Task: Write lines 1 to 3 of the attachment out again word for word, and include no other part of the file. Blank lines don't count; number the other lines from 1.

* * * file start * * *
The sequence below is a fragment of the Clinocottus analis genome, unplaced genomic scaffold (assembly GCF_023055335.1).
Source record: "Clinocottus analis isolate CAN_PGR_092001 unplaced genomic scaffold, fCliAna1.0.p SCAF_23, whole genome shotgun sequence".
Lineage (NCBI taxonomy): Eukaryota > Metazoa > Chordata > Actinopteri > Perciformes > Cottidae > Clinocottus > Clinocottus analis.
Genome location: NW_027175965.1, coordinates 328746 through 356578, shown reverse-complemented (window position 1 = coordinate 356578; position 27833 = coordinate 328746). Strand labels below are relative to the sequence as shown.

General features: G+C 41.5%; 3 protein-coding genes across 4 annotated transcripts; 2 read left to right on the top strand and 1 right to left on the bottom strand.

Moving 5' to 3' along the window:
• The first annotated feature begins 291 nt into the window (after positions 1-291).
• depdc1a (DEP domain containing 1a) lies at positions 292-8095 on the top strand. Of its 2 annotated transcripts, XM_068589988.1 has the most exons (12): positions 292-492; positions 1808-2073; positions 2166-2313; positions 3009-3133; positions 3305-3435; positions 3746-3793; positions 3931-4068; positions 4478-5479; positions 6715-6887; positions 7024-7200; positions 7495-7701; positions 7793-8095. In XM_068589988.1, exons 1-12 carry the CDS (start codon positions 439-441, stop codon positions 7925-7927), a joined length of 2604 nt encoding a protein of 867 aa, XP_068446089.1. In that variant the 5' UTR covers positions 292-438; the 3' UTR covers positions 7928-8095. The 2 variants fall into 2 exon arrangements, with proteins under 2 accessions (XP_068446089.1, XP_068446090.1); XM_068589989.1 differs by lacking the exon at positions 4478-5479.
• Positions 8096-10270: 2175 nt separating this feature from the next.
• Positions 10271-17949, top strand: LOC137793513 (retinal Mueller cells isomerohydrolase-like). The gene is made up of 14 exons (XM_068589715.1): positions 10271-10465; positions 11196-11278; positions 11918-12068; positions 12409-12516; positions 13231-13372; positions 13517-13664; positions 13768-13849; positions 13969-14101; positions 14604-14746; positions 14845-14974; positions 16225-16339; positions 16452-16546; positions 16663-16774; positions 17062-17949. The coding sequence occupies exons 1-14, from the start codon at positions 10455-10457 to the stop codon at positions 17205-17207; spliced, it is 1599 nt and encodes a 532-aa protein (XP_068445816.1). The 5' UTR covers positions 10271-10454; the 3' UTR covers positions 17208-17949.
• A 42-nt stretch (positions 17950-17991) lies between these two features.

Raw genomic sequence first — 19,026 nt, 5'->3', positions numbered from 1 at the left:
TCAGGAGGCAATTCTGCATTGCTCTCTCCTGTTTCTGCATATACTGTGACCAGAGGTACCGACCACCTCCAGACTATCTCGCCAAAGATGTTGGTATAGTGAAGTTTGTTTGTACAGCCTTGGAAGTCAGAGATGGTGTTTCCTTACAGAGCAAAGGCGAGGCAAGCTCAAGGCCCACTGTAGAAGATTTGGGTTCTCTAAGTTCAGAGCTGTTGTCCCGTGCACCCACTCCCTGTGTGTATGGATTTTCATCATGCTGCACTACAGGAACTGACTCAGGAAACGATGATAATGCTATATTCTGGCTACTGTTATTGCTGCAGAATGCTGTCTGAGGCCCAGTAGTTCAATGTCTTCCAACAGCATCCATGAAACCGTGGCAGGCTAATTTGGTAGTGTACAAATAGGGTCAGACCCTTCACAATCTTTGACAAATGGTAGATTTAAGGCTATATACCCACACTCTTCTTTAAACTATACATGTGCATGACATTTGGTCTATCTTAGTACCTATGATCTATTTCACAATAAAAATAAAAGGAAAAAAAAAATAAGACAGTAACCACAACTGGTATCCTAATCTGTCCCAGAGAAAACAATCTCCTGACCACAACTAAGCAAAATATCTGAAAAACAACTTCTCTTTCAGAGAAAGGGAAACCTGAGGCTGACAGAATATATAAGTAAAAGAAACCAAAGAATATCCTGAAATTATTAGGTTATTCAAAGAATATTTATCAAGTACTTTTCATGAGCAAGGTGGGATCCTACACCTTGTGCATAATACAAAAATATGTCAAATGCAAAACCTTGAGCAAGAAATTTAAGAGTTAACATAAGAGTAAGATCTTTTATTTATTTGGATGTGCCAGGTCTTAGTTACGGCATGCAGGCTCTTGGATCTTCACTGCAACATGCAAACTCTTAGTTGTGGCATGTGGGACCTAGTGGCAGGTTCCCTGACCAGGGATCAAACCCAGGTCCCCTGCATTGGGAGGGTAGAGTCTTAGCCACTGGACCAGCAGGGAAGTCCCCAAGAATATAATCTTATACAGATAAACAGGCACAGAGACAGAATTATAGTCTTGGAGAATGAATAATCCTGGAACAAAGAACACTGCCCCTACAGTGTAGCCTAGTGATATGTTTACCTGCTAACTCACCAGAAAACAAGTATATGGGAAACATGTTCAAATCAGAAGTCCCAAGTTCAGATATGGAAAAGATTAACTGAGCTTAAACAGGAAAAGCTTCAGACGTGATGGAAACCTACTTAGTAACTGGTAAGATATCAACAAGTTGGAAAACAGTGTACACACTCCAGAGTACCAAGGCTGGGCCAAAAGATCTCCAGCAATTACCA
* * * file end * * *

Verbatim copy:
The sequence below is a fragment of the Clinocottus analis genome, unplaced genomic scaffold (assembly GCF_023055335.1).
Source record: "Clinocottus analis isolate CAN_PGR_092001 unplaced genomic scaffold, fCliAna1.0.p SCAF_23, whole genome shotgun sequence".
Lineage (NCBI taxonomy): Eukaryota > Metazoa > Chordata > Actinopteri > Perciformes > Cottidae > Clinocottus > Clinocottus analis.